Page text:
Thursday, September 22, 2011

Brilliant Lecture by Dr. Elinor Ostrom, Nobel Laureate and Activist

This week the theme has certainly been the environment and sustainability, from the SAMSI workshop that I spoke at in North Carolina to today's brilliant lecture at UMass Amherst by Dr. Elinor Ostrom, who is the first and, thus far, only female to receive the Nobel Prize in Economic Sciences, which she did in 2009.

Dr. Ostrom delivered the 15th Annual Gamble Lecture, entitled, "Thinking About Climate Change as a Commons." In her lecture, she emphasized that we cannot wait for governments to act to reduce environmental emissions and that we must do what we can as individuals, as members of families, and as members of communities. She emphasized that, what is needed, is a new theory of human behavior that can look towards the future so that individuals can realize the impact of their actions on the environment.

She spoke of her research on water resources, irrigation systems, forests, and her work with indigenous people in various countries. She noted that if humans see the impacts of their actions, such, as, for example, what was being done in Sacramento, where one receives bills as to one's household water use, relative to that of others, and illustrated in colorful bar charts, one can then react and change one's use of resources accordingly.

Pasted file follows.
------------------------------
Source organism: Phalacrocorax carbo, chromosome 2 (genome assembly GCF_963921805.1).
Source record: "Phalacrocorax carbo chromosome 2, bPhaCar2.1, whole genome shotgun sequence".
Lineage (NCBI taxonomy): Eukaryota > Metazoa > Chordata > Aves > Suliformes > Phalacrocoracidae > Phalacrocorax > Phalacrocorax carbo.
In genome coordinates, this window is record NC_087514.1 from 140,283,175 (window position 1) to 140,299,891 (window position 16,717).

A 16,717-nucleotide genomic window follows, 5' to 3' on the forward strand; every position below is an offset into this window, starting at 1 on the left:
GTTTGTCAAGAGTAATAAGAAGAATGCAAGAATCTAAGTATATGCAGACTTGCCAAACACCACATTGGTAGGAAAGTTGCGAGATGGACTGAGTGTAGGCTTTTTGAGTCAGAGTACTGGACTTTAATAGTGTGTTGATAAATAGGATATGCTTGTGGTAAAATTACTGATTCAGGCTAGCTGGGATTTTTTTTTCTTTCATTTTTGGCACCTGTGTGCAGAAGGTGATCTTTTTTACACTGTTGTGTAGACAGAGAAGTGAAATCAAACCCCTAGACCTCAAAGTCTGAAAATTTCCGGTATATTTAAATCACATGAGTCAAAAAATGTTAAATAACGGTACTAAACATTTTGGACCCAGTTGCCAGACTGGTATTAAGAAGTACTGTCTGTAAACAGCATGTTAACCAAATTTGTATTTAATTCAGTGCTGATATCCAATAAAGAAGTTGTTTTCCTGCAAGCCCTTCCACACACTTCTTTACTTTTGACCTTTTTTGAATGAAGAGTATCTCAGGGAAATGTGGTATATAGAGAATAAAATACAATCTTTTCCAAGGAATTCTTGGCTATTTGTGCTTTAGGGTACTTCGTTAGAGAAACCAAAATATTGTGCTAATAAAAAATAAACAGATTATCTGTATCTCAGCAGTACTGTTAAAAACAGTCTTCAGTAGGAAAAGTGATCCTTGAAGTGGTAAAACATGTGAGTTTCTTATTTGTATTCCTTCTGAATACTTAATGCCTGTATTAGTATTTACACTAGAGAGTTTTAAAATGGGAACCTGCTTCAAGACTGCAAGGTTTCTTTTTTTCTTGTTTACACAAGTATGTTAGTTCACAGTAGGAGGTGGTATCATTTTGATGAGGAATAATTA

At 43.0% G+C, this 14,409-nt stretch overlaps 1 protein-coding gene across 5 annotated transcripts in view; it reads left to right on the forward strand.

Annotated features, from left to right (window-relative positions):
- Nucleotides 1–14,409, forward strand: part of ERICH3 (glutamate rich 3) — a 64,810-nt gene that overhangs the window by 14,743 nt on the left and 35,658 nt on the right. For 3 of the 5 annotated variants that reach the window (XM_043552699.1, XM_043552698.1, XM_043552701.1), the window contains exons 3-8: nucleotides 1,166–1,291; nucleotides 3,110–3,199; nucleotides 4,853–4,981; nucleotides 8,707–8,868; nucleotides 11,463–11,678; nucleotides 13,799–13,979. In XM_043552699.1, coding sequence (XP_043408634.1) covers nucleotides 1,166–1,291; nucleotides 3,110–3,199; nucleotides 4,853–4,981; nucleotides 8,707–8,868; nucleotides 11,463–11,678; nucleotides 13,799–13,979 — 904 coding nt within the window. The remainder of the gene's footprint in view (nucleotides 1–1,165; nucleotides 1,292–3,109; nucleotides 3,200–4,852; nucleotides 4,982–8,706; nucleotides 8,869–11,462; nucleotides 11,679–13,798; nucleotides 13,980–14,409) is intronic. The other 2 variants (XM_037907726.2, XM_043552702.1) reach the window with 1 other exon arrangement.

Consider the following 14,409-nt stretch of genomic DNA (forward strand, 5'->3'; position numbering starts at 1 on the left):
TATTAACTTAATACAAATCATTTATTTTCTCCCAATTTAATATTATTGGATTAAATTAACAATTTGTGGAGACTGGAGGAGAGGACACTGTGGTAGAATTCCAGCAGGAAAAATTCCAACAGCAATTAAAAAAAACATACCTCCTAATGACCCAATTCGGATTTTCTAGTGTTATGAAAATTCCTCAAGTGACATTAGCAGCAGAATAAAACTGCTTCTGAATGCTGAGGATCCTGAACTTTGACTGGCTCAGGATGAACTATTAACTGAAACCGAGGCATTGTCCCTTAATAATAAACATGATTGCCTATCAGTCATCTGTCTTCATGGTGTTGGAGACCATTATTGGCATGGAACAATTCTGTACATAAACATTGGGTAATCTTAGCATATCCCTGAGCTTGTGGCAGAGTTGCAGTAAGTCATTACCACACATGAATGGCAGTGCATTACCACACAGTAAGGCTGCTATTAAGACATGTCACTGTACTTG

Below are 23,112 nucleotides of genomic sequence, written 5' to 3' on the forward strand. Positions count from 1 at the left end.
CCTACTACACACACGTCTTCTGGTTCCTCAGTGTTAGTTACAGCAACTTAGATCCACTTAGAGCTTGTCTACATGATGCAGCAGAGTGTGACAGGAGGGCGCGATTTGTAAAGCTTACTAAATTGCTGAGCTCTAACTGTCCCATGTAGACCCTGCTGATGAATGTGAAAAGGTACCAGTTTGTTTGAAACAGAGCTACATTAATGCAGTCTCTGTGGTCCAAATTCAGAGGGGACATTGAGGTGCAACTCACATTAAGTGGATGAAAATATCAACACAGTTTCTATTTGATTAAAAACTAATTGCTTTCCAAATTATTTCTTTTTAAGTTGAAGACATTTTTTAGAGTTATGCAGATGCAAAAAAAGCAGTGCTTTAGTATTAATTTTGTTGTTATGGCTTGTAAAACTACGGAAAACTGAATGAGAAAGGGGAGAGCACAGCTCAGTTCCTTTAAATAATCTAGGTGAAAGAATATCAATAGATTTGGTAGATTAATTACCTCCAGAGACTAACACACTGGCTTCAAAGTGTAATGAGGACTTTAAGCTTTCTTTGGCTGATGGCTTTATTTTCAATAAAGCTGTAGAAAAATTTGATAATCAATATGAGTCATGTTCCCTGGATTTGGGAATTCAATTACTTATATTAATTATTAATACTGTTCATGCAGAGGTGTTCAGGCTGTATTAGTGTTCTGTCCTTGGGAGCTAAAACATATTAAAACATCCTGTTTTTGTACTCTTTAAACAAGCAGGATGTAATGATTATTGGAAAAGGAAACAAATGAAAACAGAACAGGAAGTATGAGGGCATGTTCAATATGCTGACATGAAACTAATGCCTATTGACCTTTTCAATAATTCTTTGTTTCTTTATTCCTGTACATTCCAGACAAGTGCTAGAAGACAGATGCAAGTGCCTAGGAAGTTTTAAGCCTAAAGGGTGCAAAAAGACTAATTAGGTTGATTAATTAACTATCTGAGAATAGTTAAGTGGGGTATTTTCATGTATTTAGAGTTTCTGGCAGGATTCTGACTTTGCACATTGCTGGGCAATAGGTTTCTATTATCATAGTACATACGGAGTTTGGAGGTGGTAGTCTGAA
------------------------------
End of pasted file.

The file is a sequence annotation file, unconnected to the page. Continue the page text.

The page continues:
Pricing, in the form of carbon taxes, etc., may not be sufficient to alter people's behavior nor as effective.

What came to me is that we need to utilize sensor networks to inform citizens of the externalities of their actions, whether in terms of environmental impacts, water usage, and even congestion.

She noted also that we must educate students to focus on sustainability, to realize the difference that we can make by walking or biking, rather than driving a car and by setting our thermostats lower.

If we have a stake in nature, including forests, where we may walk, pick flowers and even mushrooms, then we will take care of them.

Local action can collectively make a global impact.

She also emphasized that corporations need to not only be profit-maximizers but to also have additional criteria in their decision-making, something that we have been emphasizing in our research from transportation networks to sustainable supply chain networks.

The opportunities for additional mathematical modeling using integrated tools from operations research and economics are immense.

She spoke with such conviction, energy, and humanism, to an audience that was standing room only and she was born in 1933!

Above I have posted photos from her lecture today and it was truly special to be able to speak with her in person, along with my doctoral student, Min Yu.

After writing the above post, I heard from Dr. Priscilla Nelson of the NJIT, who was in my discussion group on sustainability at the SAMSI workshop. She provided me with a link to a video of Dr. Ostrom's lecture last March at the Resilience 2011 Conference. In the lecture, she does a marvelous job of emphasizing the importance of mathematical models and nested systems as well as game theory. She also emphasized the importance of case studies. Dr. Ostrom's presentation slides from the Resilience Conference can be accessed here.